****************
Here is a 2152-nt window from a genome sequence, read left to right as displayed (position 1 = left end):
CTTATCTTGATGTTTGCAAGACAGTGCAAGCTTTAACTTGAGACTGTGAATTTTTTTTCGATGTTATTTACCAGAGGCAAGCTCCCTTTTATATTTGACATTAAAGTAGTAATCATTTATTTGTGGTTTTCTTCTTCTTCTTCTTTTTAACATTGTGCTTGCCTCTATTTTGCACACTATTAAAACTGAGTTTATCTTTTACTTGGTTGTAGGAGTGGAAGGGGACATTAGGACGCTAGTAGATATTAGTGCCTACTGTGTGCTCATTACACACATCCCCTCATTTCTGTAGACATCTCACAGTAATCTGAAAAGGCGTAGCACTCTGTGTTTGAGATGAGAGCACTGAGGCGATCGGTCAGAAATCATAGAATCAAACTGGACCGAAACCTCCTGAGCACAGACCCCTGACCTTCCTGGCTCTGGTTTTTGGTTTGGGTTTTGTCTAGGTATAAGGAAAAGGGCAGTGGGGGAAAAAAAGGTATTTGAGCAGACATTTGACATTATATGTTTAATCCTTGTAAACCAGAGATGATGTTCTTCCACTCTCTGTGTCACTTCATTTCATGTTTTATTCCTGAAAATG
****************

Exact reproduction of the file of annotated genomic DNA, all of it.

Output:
Here is a 2152-nt window from a genome sequence, read left to right as displayed (position 1 = left end):
CTTATCTTGATGTTTGCAAGACAGTGCAAGCTTTAACTTGAGACTGTGAATTTTTTTTCGATGTTATTTACCAGAGGCAAGCTCCCTTTTATATTTGACATTAAAGTAGTAATCATTTATTTGTGGTTTTCTTCTTCTTCTTCTTTTTAACATTGTGCTTGCCTCTATTTTGCACACTATTAAAACTGAGTTTATCTTTTACTTGGTTGTAGGAGTGGAAGGGGACATTAGGACGCTAGTAGATATTAGTGCCTACTGTGTGCTCATTACACACATCCCCTCATTTCTGTAGACATCTCACAGTAATCTGAAAAGGCGTAGCACTCTGTGTTTGAGATGAGAGCACTGAGGCGATCGGTCAGAAATCATAGAATCAAACTGGACCGAAACCTCCTGAGCACAGACCCCTGACCTTCCTGGCTCTGGTTTTTGGTTTGGGTTTTGTCTAGGTATAAGGAAAAGGGCAGTGGGGGAAAAAAAGGTATTTGAGCAGACATTTGACATTATATGTTTAATCCTTGTAAACCAGAGATGATGTTCTTCCACTCTCTGTGTCACTTCATTTCATGTTTTATTCCTGAAAATG